The National Federation of Independent Business released its latest survey data on the sentiment of small business owners. The results are always worth a look. I wouldn't recommend taking every opinion in it as gospel; business owners are but one type of contributor to the economy, and the perspectives of others are valuable in understanding the economy as well. But it has many great, long-running data series on the perspectives of business owners.
Unsurprisingly, taxes are unpopular:
It's interesting to see the other components change with time. During strong job markets, such as 2005, where employment is high, businesses struggle to find new top talent. A lot of the best talent is already employed. In weaker job markets, like 2010, it's easier to hire talented workers, but lagging sales are a problem. When people don't have jobs, they don't have money to pay for products. Simple enough.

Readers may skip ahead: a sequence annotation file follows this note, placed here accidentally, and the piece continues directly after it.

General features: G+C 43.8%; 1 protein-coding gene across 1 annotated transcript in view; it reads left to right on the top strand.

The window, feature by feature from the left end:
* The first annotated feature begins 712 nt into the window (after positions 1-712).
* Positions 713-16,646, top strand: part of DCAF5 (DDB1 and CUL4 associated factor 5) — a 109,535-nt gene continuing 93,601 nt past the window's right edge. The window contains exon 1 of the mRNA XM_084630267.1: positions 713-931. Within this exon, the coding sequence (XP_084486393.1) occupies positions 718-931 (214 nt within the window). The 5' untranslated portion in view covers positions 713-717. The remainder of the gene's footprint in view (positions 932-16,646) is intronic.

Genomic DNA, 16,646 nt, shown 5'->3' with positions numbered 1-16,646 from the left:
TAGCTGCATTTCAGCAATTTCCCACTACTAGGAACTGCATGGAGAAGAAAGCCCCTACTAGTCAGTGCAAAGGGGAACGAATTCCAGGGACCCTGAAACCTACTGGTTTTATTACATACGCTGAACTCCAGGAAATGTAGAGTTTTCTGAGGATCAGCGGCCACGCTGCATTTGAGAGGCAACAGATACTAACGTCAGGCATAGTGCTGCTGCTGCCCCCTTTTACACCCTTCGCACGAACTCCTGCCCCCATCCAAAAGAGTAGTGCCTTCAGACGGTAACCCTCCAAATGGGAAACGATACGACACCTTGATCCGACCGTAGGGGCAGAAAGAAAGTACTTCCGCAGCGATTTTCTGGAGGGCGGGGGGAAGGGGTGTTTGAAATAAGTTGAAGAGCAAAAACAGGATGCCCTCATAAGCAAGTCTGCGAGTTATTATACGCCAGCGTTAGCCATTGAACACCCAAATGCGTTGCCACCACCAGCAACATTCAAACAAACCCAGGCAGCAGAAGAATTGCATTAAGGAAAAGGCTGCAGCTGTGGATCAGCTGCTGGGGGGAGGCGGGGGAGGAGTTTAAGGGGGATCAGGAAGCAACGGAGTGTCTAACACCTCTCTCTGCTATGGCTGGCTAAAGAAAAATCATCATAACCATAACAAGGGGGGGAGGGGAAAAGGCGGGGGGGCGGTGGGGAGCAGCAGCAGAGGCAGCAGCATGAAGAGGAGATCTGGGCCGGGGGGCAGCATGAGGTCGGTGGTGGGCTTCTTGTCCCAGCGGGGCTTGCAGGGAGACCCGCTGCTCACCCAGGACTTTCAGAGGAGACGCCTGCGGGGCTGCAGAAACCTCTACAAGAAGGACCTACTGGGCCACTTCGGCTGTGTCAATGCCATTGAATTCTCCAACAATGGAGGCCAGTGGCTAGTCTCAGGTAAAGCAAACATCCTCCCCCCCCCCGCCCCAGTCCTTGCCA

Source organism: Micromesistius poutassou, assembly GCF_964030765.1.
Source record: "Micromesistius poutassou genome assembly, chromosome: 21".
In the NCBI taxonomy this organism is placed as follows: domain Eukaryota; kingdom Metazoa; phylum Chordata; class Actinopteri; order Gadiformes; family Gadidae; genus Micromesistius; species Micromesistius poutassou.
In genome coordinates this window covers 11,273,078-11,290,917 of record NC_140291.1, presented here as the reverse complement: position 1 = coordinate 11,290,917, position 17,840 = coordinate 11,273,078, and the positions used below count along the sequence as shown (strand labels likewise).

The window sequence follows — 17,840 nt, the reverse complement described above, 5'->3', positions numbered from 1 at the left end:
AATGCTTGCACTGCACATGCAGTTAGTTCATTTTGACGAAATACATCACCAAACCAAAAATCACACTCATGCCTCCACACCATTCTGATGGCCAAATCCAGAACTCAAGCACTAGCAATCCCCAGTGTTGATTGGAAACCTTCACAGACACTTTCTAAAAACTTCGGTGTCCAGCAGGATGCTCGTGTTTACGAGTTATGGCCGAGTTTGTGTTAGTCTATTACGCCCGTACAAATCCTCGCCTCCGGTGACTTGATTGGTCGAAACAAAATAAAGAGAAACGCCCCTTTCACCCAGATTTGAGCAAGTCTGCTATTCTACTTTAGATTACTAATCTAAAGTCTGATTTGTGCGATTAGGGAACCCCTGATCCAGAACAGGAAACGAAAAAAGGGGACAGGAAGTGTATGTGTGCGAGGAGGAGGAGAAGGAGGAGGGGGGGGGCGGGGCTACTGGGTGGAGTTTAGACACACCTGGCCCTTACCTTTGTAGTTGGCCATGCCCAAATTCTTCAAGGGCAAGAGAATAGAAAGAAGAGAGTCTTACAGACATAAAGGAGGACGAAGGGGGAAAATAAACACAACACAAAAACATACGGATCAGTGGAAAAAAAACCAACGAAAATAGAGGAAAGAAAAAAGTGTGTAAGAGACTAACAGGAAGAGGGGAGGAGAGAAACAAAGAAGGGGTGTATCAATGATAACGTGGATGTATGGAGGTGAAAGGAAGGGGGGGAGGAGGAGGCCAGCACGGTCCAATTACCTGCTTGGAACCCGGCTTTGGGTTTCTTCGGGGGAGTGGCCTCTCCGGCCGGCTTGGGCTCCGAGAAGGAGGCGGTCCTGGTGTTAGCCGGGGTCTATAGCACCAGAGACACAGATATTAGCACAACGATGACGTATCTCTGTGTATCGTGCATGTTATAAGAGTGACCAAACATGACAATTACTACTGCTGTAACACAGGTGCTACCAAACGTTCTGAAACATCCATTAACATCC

Interest rates are usually not considered a big problem, except around 1981, when the Federal Reserve had raised interest rates to slay inflationInflation is when the general price of goods and services increases across the economy, reducing the purchasing power of a currency and the value of certain assets. The same paycheck covers less goods, services, and bills. It is sometimes referred to as a “hidden tax,” as it leaves taxpayers less well-off due to higher costs and “bracket creep,” while increasing the government’s spending power. .
However, taxes remain a persistently strong choice for biggest problem, regardless of year. Business cycles come and go, but taxes are forever.Share